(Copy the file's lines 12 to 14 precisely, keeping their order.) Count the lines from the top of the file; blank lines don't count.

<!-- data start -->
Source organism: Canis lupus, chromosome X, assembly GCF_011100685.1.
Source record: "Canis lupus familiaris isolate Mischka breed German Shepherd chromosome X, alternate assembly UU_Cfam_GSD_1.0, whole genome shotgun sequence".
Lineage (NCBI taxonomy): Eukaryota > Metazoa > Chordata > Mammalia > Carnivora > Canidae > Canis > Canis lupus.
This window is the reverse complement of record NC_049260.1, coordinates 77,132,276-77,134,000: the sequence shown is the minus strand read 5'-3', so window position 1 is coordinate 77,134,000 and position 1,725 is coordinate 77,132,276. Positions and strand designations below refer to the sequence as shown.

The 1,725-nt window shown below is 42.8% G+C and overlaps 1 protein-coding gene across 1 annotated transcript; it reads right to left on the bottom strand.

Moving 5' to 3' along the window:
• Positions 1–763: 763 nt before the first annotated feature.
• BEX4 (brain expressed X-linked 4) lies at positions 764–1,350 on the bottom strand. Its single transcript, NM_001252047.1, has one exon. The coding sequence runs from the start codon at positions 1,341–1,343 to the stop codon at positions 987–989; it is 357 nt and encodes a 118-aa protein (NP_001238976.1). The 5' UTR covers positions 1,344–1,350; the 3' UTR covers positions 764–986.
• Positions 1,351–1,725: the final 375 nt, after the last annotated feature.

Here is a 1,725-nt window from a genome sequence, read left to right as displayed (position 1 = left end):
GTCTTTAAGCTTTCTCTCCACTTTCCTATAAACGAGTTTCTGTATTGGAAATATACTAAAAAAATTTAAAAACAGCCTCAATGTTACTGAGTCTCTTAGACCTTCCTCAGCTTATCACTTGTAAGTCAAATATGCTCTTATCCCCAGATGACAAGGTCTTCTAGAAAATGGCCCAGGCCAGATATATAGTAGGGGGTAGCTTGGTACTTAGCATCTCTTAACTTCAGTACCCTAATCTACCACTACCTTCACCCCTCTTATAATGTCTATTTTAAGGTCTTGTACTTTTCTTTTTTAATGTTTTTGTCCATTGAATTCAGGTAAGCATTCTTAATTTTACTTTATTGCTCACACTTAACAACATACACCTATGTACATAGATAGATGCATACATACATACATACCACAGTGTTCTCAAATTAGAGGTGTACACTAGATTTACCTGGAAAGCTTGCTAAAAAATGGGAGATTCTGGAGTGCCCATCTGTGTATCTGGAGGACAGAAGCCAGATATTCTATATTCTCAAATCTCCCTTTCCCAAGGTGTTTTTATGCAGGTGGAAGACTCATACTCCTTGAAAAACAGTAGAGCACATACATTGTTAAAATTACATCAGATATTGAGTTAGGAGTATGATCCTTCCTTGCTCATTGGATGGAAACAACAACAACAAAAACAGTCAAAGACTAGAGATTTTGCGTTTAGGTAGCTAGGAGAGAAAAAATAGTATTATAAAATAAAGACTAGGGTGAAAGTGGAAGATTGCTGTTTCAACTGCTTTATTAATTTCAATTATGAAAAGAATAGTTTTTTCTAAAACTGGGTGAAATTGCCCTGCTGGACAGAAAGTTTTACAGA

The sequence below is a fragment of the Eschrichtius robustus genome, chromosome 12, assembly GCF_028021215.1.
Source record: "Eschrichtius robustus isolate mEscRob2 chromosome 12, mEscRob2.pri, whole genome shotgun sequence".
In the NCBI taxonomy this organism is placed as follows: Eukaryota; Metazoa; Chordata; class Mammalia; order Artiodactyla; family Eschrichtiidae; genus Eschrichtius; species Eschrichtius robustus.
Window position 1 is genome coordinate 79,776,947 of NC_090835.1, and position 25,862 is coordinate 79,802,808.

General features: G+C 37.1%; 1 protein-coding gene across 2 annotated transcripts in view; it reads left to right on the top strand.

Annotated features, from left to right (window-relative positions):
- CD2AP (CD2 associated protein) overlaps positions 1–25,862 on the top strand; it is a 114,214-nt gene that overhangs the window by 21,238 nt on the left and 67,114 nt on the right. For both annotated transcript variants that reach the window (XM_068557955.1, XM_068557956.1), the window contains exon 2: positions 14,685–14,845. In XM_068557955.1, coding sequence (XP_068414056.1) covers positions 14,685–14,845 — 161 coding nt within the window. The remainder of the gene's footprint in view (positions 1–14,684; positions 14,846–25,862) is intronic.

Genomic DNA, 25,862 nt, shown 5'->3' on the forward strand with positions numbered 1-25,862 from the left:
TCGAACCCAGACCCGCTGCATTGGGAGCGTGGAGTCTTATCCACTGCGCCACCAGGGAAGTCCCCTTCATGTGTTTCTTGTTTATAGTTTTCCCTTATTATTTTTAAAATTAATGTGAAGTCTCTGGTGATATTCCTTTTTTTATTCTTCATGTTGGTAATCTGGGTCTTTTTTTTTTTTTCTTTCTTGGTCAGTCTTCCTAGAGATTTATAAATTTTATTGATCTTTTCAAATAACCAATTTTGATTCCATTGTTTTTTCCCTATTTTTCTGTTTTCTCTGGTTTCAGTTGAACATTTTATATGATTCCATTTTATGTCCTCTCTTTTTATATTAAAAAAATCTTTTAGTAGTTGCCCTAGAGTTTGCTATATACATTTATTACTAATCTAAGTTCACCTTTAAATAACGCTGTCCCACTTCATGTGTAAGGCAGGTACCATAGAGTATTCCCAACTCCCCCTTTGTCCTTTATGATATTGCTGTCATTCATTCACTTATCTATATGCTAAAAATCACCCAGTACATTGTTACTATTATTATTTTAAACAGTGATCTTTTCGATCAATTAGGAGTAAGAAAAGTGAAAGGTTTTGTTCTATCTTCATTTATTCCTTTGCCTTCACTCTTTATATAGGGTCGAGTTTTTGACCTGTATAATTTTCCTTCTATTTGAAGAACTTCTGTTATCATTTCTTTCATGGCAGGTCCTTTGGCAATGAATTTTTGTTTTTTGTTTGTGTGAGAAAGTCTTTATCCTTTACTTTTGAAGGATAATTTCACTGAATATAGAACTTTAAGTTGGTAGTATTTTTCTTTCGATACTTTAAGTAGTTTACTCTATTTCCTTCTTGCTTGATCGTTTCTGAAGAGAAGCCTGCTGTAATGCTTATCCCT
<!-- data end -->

The sequence below is a fragment of the Eschrichtius robustus genome, chromosome 12, assembly GCF_028021215.1.
Source record: "Eschrichtius robustus isolate mEscRob2 chromosome 12, mEscRob2.pri, whole genome shotgun sequence".
In the NCBI taxonomy this organism is placed as follows: Eukaryota; Metazoa; Chordata; class Mammalia; order Artiodactyla; family Eschrichtiidae; genus Eschrichtius; species Eschrichtius robustus.